Life Is Scarce

Matt Yglesias:

Simon (i.e., plenty) for capital and Malthus (i.e., subsistence) for labor. That, of course, is Karl Marx’s vision of long-term economic development. And while I don’t have a strong opinion as to whether or not this is accurate over the long term, it’s certainly a plausible story about the future, and Marx’s solution—socialism—unquestionably seems to me to be the correct one. … If the “robots” are really mere machines, then it should be easy to peacefully divide up the surplus more-or-less equitably, we’ll transition to socialism and everyone will be happy—it’ll be like Star Trek. If the robots are sentient beings, then we’d presumably be looking at an eventual slave revolt and Communist revolution.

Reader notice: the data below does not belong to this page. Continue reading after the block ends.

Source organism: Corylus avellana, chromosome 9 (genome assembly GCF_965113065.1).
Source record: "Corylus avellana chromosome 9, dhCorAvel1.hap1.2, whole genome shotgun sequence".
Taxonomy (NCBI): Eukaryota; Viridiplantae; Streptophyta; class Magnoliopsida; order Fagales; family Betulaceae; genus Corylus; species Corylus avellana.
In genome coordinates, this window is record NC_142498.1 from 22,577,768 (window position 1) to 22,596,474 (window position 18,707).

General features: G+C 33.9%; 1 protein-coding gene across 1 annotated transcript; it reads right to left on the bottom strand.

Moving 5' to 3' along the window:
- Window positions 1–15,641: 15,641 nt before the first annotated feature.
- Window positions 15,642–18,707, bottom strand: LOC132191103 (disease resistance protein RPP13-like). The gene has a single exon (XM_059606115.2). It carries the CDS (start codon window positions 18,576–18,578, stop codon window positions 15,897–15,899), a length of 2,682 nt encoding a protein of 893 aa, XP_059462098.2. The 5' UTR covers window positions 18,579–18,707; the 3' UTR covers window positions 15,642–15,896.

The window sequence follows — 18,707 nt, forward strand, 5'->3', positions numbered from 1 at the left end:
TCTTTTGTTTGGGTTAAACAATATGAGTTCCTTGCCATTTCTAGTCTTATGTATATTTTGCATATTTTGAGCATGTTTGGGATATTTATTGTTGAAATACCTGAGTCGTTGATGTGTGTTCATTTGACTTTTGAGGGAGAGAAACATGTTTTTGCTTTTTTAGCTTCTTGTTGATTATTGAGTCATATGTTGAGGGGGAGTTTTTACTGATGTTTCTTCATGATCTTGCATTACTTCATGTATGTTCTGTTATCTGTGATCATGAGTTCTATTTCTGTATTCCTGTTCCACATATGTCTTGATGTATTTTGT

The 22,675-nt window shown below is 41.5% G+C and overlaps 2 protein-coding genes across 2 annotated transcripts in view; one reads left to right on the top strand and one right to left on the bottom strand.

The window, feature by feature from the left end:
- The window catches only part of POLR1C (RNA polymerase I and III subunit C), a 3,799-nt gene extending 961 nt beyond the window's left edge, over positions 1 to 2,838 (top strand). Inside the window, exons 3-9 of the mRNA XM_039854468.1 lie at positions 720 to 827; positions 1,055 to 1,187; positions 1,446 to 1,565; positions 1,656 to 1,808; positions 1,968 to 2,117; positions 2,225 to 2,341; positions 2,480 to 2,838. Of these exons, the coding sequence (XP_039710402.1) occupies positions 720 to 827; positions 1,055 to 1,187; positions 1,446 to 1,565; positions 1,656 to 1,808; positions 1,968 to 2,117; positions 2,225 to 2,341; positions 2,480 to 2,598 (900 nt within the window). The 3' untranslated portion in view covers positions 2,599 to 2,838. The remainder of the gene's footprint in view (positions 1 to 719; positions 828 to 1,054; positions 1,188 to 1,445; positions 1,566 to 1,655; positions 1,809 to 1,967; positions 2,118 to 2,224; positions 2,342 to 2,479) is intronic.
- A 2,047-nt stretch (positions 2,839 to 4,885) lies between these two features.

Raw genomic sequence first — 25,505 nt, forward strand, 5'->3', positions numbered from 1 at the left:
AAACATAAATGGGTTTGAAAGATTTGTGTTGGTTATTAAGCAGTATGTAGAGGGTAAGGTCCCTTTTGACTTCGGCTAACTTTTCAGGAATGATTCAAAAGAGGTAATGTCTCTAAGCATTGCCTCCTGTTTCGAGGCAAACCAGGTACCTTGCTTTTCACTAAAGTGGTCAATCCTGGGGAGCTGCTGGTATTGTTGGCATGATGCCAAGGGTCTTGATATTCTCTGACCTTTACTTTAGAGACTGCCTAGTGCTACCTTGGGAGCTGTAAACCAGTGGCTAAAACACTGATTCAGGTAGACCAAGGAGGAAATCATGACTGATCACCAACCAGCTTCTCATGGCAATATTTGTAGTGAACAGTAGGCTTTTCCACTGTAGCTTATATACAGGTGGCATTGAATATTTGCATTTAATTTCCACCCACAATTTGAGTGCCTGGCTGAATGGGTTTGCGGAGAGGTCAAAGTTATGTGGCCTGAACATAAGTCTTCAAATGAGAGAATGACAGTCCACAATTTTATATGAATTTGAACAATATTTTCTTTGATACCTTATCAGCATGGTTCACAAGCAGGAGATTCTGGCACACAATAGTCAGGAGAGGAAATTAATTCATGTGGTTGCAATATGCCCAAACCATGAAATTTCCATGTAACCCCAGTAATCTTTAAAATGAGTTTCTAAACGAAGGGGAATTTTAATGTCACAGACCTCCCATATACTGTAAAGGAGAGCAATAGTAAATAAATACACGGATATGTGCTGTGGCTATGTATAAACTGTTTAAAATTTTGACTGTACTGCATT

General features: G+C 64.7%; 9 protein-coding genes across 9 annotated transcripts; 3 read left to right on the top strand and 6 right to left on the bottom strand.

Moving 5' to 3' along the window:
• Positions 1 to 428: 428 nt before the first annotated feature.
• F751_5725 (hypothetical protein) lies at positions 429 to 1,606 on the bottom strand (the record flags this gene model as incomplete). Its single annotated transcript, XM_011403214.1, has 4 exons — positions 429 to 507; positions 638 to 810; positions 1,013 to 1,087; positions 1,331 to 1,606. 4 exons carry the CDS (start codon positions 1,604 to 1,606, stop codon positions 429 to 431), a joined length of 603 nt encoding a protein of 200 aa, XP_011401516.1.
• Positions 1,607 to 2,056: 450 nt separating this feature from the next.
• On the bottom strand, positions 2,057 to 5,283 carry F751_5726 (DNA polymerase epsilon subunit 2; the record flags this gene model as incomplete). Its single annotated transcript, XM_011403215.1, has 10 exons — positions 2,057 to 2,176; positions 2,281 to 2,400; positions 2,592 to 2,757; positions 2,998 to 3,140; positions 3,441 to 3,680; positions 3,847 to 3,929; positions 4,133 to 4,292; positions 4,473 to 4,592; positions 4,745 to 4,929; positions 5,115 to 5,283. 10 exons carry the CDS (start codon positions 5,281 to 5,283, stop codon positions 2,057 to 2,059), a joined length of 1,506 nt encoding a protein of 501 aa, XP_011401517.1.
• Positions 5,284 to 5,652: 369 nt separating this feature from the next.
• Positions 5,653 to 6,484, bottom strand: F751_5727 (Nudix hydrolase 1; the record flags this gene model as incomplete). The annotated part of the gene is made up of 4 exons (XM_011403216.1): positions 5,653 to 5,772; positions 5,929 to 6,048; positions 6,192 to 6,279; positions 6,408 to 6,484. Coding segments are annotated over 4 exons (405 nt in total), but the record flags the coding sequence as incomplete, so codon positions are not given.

Karl Smith:

Is it possible that Health Care is 160% of GDP? What this is telling us, is one way or another health care costs will not continue to rise faster than the overall economy. … The question before you is, do you want the world where health care is limited only by our collective ability to pay for it. What many elites don’t face up to is that if you asked this question to the person on the street he or she might very well say yes. I am constantly aware of this because a persistent source of tension between myself and my family is their feeling that it is not just ok but morally imperative that personal budget constraints be hit in the purchase of medicine. … Making the case for less health care spending is making the case for abandoning the sick and the needy. If you want a world that does not proceed on autopilot you need to be gearing up to make that case. Slight of hand about cost-savings or market efficiencies is not going to do the trick.